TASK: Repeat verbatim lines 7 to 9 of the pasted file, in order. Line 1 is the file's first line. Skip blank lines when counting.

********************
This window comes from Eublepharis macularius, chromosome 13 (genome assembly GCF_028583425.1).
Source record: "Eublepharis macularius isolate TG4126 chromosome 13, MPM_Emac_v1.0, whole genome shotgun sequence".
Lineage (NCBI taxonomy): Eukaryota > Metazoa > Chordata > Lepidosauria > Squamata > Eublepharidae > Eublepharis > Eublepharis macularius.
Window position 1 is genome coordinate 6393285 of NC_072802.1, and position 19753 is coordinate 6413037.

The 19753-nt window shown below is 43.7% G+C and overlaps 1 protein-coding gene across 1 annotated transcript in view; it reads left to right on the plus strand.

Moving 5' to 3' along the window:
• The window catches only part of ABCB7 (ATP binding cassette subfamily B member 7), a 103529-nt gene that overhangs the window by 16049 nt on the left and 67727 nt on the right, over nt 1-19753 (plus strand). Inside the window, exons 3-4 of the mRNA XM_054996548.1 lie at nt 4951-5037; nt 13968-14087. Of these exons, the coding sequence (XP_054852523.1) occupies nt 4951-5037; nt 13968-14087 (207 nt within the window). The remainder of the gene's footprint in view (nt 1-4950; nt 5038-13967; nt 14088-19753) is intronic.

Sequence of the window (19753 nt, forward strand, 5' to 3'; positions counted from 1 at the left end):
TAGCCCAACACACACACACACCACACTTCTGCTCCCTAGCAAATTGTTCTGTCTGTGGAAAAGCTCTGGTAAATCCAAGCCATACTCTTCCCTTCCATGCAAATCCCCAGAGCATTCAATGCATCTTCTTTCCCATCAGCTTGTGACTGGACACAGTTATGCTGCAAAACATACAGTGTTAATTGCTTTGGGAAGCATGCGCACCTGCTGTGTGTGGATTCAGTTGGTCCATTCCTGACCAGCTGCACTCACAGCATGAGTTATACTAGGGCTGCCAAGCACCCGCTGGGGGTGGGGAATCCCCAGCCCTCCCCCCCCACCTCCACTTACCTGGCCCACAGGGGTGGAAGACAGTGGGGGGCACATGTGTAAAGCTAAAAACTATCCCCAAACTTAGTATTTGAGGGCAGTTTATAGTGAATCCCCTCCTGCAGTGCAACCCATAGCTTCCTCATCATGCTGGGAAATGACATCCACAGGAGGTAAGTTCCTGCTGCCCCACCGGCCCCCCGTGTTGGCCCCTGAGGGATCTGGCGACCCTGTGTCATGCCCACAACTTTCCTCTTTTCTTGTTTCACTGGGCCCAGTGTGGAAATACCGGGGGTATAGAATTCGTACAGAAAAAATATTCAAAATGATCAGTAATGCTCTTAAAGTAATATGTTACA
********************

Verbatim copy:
• The window catches only part of ABCB7 (ATP binding cassette subfamily B member 7), a 103529-nt gene that overhangs the window by 16049 nt on the left and 67727 nt on the right, over nt 1-19753 (plus strand). Inside the window, exons 3-4 of the mRNA XM_054996548.1 lie at nt 4951-5037; nt 13968-14087. Of these exons, the coding sequence (XP_054852523.1) occupies nt 4951-5037; nt 13968-14087 (207 nt within the window). The remainder of the gene's footprint in view (nt 1-4950; nt 5038-13967; nt 14088-19753) is intronic.

Sequence of the window (19753 nt, forward strand, 5' to 3'; positions counted from 1 at the left end):
TAGCCCAACACACACACACACCACACTTCTGCTCCCTAGCAAATTGTTCTGTCTGTGGAAAAGCTCTGGTAAATCCAAGCCATACTCTTCCCTTCCATGCAAATCCCCAGAGCATTCAATGCATCTTCTTTCCCATCAGCTTGTGACTGGACACAGTTATGCTGCAAAACATACAGTGTTAATTGCTTTGGGAAGCATGCGCACCTGCTGTGTGTGGATTCAGTTGGTCCATTCCTGACCAGCTGCACTCACAGCATGAGTTATACTAGGGCTGCCAAGCACCCGCTGGGGGTGGGGAATCCCCAGCCCTCCCCCCCCACCTCCACTTACCTGGCCCACAGGGGTGGAAGACAGTGGGGGGCACATGTGTAAAGCTAAAAACTATCCCCAAACTTAGTATTTGAGGGCAGTTTATAGTGAATCCCCTCCTGCAGTGCAACCCATAGCTTCCTCATCATGCTGGGAAATGACATCCACAGGAGGTAAGTTCCTGCTGCCCCACCGGCCCCCCGTGTTGGCCCCTGAGGGATCTGGCGACCCTGTGTCATGCCCACAACTTTCCTCTTTTCTTGTTTCACTGGGCCCAGTGTGGAAATACCGGGGGTATAGAATTCGTACAGAAAAAATATTCAAAATGATCAGTAATGCTCTTAAAGTAATATGTTACA